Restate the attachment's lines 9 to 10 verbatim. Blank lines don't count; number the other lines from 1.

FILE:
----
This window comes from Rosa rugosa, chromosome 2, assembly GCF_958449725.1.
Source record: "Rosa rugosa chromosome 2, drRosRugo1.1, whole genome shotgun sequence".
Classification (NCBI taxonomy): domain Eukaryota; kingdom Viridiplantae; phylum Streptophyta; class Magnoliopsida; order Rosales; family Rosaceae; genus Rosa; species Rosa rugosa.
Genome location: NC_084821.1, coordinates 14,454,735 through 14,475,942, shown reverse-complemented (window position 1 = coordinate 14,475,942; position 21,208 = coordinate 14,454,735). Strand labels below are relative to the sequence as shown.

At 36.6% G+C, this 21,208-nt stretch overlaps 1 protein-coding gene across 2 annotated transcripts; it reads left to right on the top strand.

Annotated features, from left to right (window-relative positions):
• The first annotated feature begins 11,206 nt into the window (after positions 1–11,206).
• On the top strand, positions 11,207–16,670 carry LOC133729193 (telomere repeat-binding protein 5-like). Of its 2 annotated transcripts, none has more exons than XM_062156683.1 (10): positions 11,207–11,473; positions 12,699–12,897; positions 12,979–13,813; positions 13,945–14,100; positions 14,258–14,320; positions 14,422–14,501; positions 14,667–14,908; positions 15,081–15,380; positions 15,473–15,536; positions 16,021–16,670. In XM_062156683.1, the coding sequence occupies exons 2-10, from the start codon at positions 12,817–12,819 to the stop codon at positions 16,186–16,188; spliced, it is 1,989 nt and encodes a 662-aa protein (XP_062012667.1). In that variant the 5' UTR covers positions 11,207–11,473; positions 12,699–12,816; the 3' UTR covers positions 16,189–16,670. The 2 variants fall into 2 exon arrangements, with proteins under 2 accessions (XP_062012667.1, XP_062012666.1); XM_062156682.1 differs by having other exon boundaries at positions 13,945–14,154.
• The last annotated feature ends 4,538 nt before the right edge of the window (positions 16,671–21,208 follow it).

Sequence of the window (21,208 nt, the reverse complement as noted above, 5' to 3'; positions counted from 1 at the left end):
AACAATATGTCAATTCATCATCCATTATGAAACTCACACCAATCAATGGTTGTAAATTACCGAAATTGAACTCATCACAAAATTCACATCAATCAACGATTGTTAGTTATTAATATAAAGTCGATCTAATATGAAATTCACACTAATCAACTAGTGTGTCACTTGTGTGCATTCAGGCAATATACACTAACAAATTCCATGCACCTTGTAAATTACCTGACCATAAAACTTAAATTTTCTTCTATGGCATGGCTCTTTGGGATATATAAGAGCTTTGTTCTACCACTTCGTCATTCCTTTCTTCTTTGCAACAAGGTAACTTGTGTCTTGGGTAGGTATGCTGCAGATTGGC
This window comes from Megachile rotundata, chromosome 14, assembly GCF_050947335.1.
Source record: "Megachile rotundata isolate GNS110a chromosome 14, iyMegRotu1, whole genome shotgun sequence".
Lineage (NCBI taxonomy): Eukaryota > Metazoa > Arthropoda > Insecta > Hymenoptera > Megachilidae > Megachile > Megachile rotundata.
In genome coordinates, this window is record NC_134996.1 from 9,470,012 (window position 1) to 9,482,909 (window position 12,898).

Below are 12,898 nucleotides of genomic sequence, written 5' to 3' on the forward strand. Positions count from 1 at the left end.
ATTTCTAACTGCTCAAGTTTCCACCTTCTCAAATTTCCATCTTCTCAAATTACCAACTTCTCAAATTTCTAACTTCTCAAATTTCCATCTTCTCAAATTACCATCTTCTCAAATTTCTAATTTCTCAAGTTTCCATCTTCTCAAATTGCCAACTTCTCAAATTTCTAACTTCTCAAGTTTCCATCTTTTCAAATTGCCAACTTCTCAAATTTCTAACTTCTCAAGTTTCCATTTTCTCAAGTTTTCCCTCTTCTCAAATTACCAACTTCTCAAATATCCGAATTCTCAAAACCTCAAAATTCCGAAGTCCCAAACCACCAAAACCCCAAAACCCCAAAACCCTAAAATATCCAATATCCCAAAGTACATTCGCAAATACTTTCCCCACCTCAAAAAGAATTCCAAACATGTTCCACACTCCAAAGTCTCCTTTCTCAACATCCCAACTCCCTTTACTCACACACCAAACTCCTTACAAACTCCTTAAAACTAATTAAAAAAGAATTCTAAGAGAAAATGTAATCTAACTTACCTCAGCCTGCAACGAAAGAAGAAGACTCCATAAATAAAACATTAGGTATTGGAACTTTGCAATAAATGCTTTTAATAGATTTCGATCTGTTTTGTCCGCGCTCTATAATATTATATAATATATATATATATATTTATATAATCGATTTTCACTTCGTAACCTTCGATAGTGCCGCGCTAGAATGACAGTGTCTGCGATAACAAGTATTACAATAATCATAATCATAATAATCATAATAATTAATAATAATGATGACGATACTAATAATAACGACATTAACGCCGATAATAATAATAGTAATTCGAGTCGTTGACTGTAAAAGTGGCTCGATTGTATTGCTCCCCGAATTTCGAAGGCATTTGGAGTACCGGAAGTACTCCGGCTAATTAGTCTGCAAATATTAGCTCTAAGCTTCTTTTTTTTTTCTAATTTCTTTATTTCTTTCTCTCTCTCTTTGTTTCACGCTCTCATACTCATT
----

• The last annotated feature ends 4,538 nt before the right edge of the window (positions 16,671–21,208 follow it).

Sequence of the window (21,208 nt, the reverse complement as noted above, 5' to 3'; positions counted from 1 at the left end):